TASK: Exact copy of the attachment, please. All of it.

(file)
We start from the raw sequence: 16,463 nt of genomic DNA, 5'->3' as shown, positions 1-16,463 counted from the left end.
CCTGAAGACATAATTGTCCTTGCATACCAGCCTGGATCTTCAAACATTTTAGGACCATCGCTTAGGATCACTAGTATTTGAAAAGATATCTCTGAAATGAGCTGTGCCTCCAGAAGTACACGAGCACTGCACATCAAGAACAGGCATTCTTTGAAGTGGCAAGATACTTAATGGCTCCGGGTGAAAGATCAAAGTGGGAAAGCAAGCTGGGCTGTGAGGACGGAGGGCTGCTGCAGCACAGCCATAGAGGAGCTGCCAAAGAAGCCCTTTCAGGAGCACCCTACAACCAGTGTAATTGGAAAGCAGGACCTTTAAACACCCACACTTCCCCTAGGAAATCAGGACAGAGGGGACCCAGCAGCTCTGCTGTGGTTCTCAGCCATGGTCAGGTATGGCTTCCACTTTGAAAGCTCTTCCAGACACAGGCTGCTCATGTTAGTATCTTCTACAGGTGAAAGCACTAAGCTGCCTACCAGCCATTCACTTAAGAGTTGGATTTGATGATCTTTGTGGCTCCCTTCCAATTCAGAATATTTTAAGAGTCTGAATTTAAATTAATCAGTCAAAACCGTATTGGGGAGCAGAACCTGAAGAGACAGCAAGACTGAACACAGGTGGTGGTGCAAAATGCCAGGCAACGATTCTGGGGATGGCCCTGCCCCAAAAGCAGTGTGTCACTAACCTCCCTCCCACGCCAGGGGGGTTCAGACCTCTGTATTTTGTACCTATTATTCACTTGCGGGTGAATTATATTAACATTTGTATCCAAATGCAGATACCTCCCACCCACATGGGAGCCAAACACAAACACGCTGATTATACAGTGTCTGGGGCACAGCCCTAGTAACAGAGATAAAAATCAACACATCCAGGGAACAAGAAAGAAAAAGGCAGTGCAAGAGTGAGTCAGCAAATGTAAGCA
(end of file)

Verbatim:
We start from the raw sequence: 16,463 nt of genomic DNA, 5'->3' as shown, positions 1-16,463 counted from the left end.
CCTGAAGACATAATTGTCCTTGCATACCAGCCTGGATCTTCAAACATTTTAGGACCATCGCTTAGGATCACTAGTATTTGAAAAGATATCTCTGAAATGAGCTGTGCCTCCAGAAGTACACGAGCACTGCACATCAAGAACAGGCATTCTTTGAAGTGGCAAGATACTTAATGGCTCCGGGTGAAAGATCAAAGTGGGAAAGCAAGCTGGGCTGTGAGGACGGAGGGCTGCTGCAGCACAGCCATAGAGGAGCTGCCAAAGAAGCCCTTTCAGGAGCACCCTACAACCAGTGTAATTGGAAAGCAGGACCTTTAAACACCCACACTTCCCCTAGGAAATCAGGACAGAGGGGACCCAGCAGCTCTGCTGTGGTTCTCAGCCATGGTCAGGTATGGCTTCCACTTTGAAAGCTCTTCCAGACACAGGCTGCTCATGTTAGTATCTTCTACAGGTGAAAGCACTAAGCTGCCTACCAGCCATTCACTTAAGAGTTGGATTTGATGATCTTTGTGGCTCCCTTCCAATTCAGAATATTTTAAGAGTCTGAATTTAAATTAATCAGTCAAAACCGTATTGGGGAGCAGAACCTGAAGAGACAGCAAGACTGAACACAGGTGGTGGTGCAAAATGCCAGGCAACGATTCTGGGGATGGCCCTGCCCCAAAAGCAGTGTGTCACTAACCTCCCTCCCACGCCAGGGGGGTTCAGACCTCTGTATTTTGTACCTATTATTCACTTGCGGGTGAATTATATTAACATTTGTATCCAAATGCAGATACCTCCCACCCACATGGGAGCCAAACACAAACACGCTGATTATACAGTGTCTGGGGCACAGCCCTAGTAACAGAGATAAAAATCAACACATCCAGGGAACAAGAAAGAAAAAGGCAGTGCAAGAGTGAGTCAGCAAATGTAAGCA